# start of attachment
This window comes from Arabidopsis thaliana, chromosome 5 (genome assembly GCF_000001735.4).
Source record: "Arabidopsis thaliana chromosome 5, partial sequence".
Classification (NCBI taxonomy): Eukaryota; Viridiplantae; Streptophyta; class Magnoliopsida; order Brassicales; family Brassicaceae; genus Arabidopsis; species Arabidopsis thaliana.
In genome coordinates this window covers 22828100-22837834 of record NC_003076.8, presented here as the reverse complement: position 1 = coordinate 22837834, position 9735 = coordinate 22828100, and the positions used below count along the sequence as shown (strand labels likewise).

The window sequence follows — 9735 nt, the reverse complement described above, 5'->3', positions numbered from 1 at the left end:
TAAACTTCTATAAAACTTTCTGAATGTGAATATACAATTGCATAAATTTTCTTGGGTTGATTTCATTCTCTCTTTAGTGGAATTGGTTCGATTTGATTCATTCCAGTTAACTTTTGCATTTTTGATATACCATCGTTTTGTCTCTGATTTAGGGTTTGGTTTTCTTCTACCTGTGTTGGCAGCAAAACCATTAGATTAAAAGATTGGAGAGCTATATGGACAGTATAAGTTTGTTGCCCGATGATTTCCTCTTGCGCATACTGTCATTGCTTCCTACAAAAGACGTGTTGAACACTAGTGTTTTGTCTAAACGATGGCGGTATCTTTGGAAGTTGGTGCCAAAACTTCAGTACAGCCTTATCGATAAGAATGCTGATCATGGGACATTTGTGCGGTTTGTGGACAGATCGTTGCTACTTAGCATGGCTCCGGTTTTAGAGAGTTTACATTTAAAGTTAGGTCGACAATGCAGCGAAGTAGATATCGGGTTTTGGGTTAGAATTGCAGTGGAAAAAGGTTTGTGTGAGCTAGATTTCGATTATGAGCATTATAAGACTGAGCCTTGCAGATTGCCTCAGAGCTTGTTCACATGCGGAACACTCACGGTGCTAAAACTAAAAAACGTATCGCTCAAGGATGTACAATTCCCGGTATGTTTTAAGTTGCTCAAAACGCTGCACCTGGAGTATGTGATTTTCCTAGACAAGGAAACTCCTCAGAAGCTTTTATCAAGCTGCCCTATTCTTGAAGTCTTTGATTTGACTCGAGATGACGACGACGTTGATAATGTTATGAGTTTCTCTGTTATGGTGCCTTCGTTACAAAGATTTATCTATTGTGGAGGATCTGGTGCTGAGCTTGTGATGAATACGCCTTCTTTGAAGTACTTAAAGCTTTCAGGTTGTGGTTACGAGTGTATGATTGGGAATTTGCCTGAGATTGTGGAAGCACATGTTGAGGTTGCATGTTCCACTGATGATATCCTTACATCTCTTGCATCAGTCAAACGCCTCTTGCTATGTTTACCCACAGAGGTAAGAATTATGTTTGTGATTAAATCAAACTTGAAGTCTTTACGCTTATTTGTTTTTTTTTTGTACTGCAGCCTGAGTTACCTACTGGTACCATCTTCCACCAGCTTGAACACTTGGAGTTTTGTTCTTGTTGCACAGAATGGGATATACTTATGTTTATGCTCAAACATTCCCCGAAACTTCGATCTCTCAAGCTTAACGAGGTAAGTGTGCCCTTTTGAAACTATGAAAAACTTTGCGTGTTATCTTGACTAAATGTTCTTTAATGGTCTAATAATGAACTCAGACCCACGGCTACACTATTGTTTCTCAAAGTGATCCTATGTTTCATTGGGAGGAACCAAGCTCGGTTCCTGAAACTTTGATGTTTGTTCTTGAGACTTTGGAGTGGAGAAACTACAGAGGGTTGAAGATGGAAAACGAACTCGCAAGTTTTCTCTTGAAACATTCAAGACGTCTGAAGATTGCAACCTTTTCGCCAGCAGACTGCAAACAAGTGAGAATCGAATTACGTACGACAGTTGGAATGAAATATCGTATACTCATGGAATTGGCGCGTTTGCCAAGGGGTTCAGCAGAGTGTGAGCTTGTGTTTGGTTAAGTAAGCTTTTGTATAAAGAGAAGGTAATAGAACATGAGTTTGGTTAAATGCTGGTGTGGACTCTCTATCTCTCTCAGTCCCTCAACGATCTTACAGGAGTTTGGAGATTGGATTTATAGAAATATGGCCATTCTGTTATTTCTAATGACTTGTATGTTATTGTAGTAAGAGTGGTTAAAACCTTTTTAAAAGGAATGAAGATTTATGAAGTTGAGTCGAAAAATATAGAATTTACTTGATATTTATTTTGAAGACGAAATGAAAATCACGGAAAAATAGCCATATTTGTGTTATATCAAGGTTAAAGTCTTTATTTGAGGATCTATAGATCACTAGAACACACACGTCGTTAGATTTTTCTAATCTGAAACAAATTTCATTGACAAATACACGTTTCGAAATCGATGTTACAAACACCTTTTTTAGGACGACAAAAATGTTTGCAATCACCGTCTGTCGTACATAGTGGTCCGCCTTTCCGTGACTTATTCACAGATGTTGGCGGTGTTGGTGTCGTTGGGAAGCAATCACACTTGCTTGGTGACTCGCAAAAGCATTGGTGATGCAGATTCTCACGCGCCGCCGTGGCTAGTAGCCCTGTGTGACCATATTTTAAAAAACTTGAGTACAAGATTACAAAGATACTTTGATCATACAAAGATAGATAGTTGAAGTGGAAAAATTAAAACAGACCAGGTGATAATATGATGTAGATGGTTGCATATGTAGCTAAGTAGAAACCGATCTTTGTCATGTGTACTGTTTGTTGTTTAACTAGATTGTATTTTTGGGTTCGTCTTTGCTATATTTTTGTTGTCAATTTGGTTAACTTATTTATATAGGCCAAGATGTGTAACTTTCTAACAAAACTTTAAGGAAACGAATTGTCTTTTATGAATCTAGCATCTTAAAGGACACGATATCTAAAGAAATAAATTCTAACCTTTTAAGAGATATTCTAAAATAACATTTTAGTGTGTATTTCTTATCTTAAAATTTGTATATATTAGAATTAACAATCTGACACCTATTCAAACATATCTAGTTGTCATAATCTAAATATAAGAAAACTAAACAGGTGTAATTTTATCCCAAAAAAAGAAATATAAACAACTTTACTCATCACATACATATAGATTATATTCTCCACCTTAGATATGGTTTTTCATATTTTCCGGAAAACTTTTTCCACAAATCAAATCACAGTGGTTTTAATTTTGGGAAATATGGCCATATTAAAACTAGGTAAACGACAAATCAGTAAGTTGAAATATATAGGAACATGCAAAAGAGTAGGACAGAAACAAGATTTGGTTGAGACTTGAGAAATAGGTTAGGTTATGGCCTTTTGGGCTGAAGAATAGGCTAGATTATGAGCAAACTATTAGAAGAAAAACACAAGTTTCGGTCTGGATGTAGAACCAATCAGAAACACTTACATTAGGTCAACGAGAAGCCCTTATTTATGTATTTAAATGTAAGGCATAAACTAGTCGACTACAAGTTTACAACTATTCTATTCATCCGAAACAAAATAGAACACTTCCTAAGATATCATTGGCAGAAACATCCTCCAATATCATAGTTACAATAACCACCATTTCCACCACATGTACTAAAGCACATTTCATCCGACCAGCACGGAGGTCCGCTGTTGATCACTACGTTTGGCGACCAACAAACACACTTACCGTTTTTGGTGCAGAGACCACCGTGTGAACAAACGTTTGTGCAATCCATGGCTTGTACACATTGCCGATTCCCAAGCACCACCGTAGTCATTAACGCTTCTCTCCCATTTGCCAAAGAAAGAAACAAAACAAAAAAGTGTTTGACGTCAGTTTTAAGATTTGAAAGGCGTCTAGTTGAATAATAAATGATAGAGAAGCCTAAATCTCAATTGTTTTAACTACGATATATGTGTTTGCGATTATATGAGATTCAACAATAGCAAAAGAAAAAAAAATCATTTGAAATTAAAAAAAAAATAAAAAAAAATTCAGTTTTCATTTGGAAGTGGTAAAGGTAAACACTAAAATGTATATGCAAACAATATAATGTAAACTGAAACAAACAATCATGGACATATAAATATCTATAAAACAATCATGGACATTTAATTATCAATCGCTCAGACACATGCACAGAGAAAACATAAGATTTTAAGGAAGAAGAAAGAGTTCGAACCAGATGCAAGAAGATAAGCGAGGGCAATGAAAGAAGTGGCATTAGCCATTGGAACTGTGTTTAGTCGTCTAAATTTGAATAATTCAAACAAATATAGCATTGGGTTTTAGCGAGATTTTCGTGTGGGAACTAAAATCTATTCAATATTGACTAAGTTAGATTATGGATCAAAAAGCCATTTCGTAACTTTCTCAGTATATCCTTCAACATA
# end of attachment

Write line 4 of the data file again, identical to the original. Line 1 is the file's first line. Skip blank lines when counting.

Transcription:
In genome coordinates this window covers 22828100-22837834 of record NC_003076.8, presented here as the reverse complement: position 1 = coordinate 22837834, position 9735 = coordinate 22828100, and the positions used below count along the sequence as shown (strand labels likewise).